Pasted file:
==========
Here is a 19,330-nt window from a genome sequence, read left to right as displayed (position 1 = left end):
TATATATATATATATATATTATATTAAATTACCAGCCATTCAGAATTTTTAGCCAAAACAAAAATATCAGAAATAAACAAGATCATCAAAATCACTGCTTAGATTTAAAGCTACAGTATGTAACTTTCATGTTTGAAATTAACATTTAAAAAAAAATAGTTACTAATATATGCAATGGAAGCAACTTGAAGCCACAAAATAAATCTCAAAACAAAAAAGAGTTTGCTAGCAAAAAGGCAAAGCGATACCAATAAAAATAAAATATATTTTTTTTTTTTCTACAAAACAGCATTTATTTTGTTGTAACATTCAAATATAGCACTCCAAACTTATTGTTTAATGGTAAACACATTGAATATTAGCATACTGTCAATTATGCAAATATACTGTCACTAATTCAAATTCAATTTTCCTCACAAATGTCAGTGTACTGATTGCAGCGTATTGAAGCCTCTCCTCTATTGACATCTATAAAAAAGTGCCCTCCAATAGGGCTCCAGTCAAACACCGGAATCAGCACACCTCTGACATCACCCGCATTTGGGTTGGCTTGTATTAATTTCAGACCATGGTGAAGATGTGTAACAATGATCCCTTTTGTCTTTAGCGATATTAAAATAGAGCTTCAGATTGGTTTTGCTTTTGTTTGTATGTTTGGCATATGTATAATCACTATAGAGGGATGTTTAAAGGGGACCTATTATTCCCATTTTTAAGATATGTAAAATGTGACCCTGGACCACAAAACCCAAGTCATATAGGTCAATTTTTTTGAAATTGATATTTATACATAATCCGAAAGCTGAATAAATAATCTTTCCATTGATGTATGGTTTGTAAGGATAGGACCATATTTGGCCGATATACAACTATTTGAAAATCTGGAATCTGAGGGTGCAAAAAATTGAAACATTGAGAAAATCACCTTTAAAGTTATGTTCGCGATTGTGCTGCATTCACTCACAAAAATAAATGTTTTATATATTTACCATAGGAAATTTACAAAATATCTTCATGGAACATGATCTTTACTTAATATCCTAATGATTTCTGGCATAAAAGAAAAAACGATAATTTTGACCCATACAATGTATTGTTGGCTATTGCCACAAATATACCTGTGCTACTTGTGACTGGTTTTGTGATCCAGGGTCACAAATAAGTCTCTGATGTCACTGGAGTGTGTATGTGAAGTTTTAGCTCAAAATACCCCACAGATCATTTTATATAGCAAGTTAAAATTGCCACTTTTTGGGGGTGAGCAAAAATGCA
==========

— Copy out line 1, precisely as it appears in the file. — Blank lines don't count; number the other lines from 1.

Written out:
Here is a 19,330-nt window from a genome sequence, read left to right as displayed (position 1 = left end):